Emie is all about diversity. She’s had all types of jobs - waiting tables, sales, politics, accounting, teaching and more. Her interests seemingly know no bounds – from camping and boating to reading poetry and going to art galleries.
She’s quite likeable and throughout her life has formed an amazing array of friendships, which as she puts it, “are so different from one another that if I had a party and invited everyone, people would be standing around staring at each other in disbelief thinking “whaaaat?!”
She loves to stay in touch with each of these disparate friends or groups of friends, and like most of us, much of the social scene centers around food, and usually meeting up at restaurants.
She’s had some health challenges and has made great progress. Most of the time she cooks at home, and she now limits her social engagements to a few times a week. But….
A lot of her friends don’t share her desire for healthy living and eating and she usually finds herself “Zeliging” (a term she coined from the only Woody Allen film she liked. The main character Zelig, per Wikipedia, “out of his desire to fit in and be liked, takes on the characteristics of strong personalities around him”).
So she follows someone else’s lead or goes with the crowd.
And then she pays the price. She feels like crap afterwards and usually throughout the next day. It’s not such a big deal if it only happens rarely, but for Emie, it’s 2-3 times a week.
So what to do?
Serendipity! I remembered an article I read a couple of years ago and it popped into my Inbox again this week.
Going out to dinner is a great way to get out of the house, spend time with friends—and not have to cook or clean up. But when you’re trying to eat healthfully, watch your portion sizes and avoid overdoing it, eating at restaurants can be tricky.
Of course, you know menus don’t give all the details, and are full of temptations. But you might not have known that people have been shown to eat more when dining out with a group—and the larger the group, the bigger the difference.
Research showed eating with one other person increased consumption 28% over eating alone, and that number increased with each additional person.
So how can you dine out without a side order of regret? Research suggests the best solution is to:
Go to dinner with a like-minded friend – a Food Buddy
People tend to order like the others in their dining party. Hearing your friends choose healthy, lower-calorie options makes you want to choose healthy, lower-calorie options. It’s a form of peer support.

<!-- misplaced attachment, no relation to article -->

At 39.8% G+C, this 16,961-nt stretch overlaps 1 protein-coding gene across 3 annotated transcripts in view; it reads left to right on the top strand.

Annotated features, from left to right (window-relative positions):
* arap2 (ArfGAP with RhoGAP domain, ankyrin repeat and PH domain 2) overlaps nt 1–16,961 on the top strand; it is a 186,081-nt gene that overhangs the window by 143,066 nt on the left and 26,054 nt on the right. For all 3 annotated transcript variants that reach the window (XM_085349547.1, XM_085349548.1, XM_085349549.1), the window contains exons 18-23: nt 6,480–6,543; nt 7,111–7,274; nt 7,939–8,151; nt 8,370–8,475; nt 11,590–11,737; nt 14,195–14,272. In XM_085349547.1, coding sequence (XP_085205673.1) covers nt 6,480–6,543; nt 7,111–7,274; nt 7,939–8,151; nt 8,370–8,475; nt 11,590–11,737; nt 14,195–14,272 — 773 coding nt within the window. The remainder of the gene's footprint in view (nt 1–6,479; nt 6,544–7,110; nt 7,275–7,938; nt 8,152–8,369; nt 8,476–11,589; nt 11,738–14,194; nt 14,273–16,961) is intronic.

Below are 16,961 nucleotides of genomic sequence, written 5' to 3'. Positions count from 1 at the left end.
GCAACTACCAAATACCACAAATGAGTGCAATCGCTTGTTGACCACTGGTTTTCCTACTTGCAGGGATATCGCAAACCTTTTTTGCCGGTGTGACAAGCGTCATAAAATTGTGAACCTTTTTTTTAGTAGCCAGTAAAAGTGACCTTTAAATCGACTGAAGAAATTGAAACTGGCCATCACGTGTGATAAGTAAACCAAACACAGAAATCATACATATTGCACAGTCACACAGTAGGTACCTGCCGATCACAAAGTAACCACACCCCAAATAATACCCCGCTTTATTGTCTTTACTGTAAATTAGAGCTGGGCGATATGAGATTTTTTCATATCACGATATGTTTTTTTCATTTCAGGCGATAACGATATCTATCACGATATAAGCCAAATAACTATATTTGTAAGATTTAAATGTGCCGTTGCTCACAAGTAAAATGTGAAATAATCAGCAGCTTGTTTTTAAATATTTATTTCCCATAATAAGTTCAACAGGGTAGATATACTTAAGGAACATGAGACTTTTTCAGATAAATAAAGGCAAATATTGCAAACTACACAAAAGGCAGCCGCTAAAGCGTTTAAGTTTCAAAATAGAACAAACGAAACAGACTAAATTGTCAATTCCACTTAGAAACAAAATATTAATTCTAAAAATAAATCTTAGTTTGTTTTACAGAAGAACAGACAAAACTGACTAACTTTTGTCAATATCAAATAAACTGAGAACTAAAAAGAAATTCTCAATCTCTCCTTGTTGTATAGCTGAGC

So for Emie, whose friends aren’t so like-minded, here are four other tips:
1. Decide before you dine:
Most restaurants have online menus. After lunch (when you’re already full), check out the website and pick the best option for dinner. That way you won’t cave to in-the-moment cravings.
2. Order first:
Nobody wants to be the lame duck ordering grilled vegetables with brown rice after everyone else has settled on creamy pastas and burgers. Nip the situation in the bud by being the first person at the table to order. You might even make your companions rethink their indulgent menu picks.
3. Pay attention to portions:
Restaurant portions are often bigger than anything you’d serve yourself at home. (And they’ve been growing for years.) If you find yourself getting full when you’re halfway through, ask the server to pack the rest up to go. Then, you won’t overstuff yourself by picking, and you get an extra meal out of it. Who said there was no such thing as free lunch (the next day)?
4. Refuse refills:
They’re a good deal for your wallet—but a bad bet for your belly. In one study, people ate 73 percent more soup when the bowl was secretly refilled as they slurped. As much as you’d like another complimentary basket of bread or another drink, a polite “no thanks,” is the way to go. We promise, the waiter won’t be offended.
Wishing you well,
P.S. Know you could use help? I can help you too figure out what’s getting in the way between you and better choices. Let’s have a chat about how integrative health coaching works and find out if working together is a good fit. I offer a complimentary session and scheduling is easy with my online booking system: Schedule Now